It’s time to act on food poverty

Our aim must be to make the UK a Zero Hunger Country, writes Fiona Twycross AM.

The latest figures released by the Trussell Trust showing yet another dramatic rise in the number of people forced to rely on food banks in Britain are both shameful and deeply concerning.

What is most shocking is that the number of people fed by food banks has tripled before the added pressure put on people already struggling to make ends meet by recent welfare changes. All emergency food aid charities contributing to a recent investigation I led for the London Assembly anticipate the welfare cuts and changes, which will affect 2.6 million families in the UK, will further increase demand on their services. My report into food poverty has one simple aim, to make London a Zero Hunger City.

Given that Britain ranks as the seventh richest country in the world, our aim must be to make the UK a Zero Hunger Country. The government must change course and take urgent action for this to happen. To stand by and watch, or deny there is a genuine and growing problem, is not an option.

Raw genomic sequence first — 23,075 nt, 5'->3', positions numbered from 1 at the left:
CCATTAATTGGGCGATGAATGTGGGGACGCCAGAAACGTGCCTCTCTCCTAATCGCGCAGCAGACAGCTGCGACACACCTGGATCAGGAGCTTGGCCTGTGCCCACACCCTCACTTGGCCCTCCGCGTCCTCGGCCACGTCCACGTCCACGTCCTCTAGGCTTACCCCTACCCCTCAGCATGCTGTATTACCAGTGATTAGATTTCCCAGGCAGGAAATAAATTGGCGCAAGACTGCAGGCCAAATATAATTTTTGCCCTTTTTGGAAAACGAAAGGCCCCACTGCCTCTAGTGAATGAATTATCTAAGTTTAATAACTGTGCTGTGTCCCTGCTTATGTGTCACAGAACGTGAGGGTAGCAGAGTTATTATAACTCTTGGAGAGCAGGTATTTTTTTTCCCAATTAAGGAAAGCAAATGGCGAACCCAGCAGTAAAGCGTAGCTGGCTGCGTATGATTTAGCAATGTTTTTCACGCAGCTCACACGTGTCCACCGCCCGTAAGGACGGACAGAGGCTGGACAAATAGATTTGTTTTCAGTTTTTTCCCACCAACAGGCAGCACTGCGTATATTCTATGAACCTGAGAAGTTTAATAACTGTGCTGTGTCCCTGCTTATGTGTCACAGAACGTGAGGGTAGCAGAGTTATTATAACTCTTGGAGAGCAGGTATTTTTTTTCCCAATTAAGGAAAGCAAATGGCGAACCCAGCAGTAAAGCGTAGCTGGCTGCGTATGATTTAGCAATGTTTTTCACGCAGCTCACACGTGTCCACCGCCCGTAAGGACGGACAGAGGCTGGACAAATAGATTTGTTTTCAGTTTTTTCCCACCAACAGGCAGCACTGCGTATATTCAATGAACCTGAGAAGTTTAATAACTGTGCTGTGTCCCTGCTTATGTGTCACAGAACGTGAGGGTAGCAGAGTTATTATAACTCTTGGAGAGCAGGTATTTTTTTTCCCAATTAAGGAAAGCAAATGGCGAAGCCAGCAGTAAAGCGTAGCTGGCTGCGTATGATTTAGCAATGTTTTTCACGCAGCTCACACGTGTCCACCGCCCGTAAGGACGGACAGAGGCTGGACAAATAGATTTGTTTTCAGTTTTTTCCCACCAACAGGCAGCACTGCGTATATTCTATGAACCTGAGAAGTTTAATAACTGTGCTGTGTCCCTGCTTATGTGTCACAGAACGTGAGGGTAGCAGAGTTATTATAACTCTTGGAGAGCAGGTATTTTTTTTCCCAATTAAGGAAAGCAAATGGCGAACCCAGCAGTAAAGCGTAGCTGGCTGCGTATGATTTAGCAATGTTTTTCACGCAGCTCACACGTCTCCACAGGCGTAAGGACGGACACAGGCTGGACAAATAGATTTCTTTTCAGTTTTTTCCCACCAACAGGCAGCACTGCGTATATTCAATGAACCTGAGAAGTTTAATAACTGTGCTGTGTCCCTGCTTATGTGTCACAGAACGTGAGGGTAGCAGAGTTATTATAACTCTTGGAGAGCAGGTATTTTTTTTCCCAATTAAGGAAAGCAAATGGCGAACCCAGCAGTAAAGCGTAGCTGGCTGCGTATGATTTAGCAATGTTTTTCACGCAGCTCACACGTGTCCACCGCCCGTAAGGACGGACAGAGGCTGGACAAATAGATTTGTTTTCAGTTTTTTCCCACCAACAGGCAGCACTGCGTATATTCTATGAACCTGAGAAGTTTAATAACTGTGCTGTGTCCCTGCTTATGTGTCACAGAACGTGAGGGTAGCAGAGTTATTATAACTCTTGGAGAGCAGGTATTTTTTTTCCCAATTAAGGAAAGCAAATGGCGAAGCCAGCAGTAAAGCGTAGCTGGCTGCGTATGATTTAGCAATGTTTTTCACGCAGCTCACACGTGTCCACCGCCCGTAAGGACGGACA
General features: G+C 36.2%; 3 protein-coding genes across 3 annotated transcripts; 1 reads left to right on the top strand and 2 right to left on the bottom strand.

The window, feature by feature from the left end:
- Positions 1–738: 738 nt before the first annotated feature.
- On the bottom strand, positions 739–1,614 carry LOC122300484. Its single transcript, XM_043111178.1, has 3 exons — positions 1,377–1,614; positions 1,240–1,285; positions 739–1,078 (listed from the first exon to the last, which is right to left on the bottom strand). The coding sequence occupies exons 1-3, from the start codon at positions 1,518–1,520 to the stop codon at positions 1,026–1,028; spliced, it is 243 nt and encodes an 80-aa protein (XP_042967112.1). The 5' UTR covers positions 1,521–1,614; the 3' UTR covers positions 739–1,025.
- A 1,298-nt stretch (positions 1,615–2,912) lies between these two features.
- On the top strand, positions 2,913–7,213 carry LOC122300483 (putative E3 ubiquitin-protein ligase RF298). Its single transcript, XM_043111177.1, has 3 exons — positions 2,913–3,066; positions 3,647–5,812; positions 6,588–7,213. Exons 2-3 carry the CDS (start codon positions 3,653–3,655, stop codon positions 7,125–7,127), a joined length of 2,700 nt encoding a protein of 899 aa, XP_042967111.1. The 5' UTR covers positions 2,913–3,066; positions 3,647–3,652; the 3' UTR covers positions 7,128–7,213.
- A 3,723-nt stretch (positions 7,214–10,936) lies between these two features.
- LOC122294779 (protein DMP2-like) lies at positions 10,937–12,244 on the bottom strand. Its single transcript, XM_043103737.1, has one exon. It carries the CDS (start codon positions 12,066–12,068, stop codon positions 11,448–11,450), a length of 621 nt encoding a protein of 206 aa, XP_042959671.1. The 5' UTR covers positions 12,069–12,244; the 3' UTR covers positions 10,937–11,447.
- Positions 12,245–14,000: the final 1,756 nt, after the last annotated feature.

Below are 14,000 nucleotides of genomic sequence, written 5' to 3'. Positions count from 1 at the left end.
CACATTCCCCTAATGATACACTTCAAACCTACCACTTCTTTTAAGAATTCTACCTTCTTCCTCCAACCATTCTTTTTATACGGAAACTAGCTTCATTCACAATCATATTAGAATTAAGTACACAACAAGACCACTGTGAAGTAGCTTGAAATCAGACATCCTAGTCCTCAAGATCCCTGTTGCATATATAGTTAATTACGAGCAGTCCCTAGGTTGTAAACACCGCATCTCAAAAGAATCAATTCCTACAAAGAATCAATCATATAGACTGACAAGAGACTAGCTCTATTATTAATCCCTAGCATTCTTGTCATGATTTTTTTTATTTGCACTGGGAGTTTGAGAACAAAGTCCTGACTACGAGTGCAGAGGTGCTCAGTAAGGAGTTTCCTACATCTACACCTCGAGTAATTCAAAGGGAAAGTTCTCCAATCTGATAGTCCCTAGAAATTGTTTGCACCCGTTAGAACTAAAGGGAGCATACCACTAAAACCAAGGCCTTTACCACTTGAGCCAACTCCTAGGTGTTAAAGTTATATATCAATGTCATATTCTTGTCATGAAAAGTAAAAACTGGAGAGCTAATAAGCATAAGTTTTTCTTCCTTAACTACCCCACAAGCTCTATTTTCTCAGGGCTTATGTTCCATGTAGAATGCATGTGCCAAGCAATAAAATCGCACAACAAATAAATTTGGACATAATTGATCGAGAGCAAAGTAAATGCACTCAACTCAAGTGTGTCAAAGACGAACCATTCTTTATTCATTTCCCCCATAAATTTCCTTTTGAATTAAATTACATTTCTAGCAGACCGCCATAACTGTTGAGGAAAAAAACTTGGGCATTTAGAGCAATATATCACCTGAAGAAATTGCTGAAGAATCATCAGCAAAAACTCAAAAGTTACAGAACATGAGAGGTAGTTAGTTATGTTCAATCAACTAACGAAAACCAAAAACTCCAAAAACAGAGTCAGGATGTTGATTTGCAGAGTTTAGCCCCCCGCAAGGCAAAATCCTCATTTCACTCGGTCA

Children should not go to school hungry, older people should not be admitted to hospital suffering from malnutrition, parents should not have to choose between feeding themselves and feeding their children. Nobody should go hungry. These statements might seem obvious, but in London and across the UK children are going to school hungry, older people are being admitted to hospital suffering from malnutrition, parents are being forced to go hungry so their children can eat.

This is disgraceful and should shock us all out of complacency. What kind of country have we become? How can we go about our daily lives knowing this is happening? How can the government glibly slash benefits and support to children and parents – both in and out of work – without the least bit of shame?

Rather than just bemoaning the state of the country under the current shower of a government, what can we do to make things better? My London Assembly report sets out four initial steps to start tackling this problem within the capital many of which would work for other areas of the UK as well.

First, increase strategic oversight of food poverty. The London Food Board, responsible to the Mayor, should take on strategic responsibility for addressing food poverty with the aim of making London a Zero Hunger City. This responsibility should be included in a revised London Food Strategy that monitors risk factors for food poverty (including welfare changes and low income), facilitate the sharing of good practice and ensure a coordinated approach across the city. The Food Board should publish a paper on possible models for delivering Universal Free Healthy School Meals in London.